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Mortality due to breast cancer in American women is similar to that due to coronary heart disease in the age group 45–59 years old. Because of this, it is of utmost importance to establish the potential impact of hormone therapy (HT) around the time of menopause on breast cancer. Recent analyses of the Women’s Health Initiative (WHI) data suggest that women who initiate HT soon after the menopause have a higher breast cancer risk than those treated some years later. A recently published paper reports on the investigation of this possible relationship in a prospective cohort study in French women, the E3N cohort [1]. The authors studied 53,310 women from a pool of 98,995 women, using self-administered questionnaires sent biennially between 1990 and 2005. All these women were born between 1921 and 1950 and were already postmenopausal. The information on lifetime use of HT, which was recorded in the 1992 questionnaire, included start date, brand names and duration of HT use. ‘Recent use’ was defined as current use or use in the last 12 months. The time elapsed from menopause to treatment initiation was referred as the ‘gap time’.

 

A total of 1726 breast cancers were diagnosed during 433,647 woman-years of follow-up. The ever-use group had a significantly higher breast cancer risk when compared with never-users, but this was evident only in women with recent use of HT. Past use did not increase the risk (hazard ratios (HR) 1.09 and 1.04 for a gap time ≤ 3 years and for > 3 years of use, respectively). Recent users with a gap time ≤ 3 years had a HR of 1.61 (95% confidence interval (CI) 1.43–1.81); in those with a gap time > 3 years, the HR was 1.36 (95% CI 1.13–1.63). For treatment duration, there was no increase in the risk with short duration (< 2 years) and with a gap time > 3 years. When the gap time was ≤ 3 years, the HR was 1.54 (95% CI 1.28–1.86) except with the combination of estradiol and pure progesterone. In this case, the HRs were 0.87 and 0.90 for a treatment < 2 years and a gap time ≤ 3 years and > 3 years, respectively. However, the breast cancer risk increased after 5 years of estradiol + progesterone. If other progestogens were used for more than 2 years, the HR was in the order of 2, whatever the gap time, but dydrogesterone had an intermediate risk. In conclusion, the authors stressed that, in contrast to coronary disease, there is no ‘window of opportunity’ in regard to breast cancer risk. It appears that there is a tendency for a higher hazard ratio when treatment starts very soon after menopause. The risk is even higher with progesterone when treatment continues for more than 5 years.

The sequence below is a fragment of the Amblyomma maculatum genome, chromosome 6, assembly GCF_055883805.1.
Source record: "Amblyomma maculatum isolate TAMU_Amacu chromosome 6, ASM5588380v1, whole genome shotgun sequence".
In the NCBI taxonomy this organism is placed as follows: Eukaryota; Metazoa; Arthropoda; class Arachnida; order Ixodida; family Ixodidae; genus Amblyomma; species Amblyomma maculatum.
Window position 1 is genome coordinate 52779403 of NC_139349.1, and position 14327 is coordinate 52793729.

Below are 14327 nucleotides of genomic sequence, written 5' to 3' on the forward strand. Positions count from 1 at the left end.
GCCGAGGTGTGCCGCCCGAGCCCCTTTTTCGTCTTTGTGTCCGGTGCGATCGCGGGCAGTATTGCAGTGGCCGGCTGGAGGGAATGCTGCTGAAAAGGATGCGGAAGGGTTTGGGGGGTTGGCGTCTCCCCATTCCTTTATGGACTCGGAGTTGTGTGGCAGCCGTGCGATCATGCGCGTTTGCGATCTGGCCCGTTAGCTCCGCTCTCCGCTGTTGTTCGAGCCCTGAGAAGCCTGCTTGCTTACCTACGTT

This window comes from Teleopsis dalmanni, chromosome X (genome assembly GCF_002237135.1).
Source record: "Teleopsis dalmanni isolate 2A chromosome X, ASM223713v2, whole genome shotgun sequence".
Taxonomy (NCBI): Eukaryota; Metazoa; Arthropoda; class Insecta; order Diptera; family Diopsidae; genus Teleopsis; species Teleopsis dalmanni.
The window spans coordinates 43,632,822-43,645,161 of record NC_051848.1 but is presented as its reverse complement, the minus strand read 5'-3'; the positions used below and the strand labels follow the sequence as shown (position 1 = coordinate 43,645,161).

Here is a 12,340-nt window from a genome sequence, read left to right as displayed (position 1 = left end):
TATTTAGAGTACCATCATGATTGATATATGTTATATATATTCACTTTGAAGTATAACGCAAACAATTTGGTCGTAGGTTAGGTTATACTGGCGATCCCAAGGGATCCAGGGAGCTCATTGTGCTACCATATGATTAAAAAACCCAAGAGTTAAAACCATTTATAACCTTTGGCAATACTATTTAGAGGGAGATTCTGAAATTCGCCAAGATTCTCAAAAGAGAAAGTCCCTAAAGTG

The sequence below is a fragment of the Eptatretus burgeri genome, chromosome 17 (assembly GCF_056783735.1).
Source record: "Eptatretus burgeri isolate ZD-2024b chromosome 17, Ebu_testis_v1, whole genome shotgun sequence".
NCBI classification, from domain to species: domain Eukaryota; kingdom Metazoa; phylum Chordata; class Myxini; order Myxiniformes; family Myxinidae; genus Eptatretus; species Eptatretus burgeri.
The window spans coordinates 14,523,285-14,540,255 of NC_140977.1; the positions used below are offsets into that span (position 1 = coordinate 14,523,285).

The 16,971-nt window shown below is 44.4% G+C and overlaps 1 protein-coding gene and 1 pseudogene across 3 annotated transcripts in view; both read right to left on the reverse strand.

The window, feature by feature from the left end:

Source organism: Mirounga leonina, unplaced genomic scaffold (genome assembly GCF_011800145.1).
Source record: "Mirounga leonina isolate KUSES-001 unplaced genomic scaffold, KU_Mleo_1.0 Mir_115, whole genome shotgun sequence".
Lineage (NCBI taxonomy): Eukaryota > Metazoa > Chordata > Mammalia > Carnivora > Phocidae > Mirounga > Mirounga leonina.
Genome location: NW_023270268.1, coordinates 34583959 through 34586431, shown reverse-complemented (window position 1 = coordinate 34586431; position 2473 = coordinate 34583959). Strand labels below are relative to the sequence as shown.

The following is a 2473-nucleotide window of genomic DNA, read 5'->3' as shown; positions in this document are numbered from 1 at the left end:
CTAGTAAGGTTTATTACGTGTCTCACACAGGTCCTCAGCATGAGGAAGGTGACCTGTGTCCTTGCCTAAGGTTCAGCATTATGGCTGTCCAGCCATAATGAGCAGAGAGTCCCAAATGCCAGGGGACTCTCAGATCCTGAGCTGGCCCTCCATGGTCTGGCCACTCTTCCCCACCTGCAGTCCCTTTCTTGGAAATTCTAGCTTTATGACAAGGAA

Author(s)

  • Roberto I. Tozzini
    Honorary Professor and Past Professor and Chairman in Gynecology, National University of Rosario, Argentina

Citations

  1. Fournier A, Mesrine S, Boutron-Ruault MC, Clavel-Chapelon F. Estrogen-progestagen menopausal hormone therapy and breast cancer: does delay from menopause onset to treatment initiation influence risks? J Clin Oncol 2009 Sep 14. Epub ahead of print.
    http://www.ncbi.nlm.nih.gov/pubmed/19752341
  2. Ravdin PM, Cronin KA, Howlader N, et al. The decrease in breast-cancer incidence in 2003 in the United States. N Engl J Med 2007;356:1670-4.
    http://www.ncbi.nlm.nih.gov/pubmed/17442911
  3. Fournier A, Berrino F, Clavel-Chapelon F. Unequal risks for breast cancer associated with different hormone replacement therapies: Results from the E3N cohort study. Breast Cancer Res Treat 2008;107:103-11.
    http://www.ncbi.nlm.nih.gov/pubmed/17333341
  4. Beral V; Collaborative Group on Hormonal Factors in Breast Cancer. Breast cancer and hormone replacement therapy: collaborative reanalysis of data from 51 epidemiological studies of 52,705 women with breast cancer and 108,411 women without breast cancer. Lancet 1997;350:1047-59.
    http://www.ncbi.nlm.nih.gov/pubmed/10213546
  5. Horwitz KB, Sartorius CA. Progestins in hormone replacement therapies reactivate cancer stem cells in women with preexisting breast cancer: a hypothesis. J Clin Endocrinol Metab 2008;93:3295-8.
    http://www.ncbi.nlm.nih.gov/pubmed/18647813
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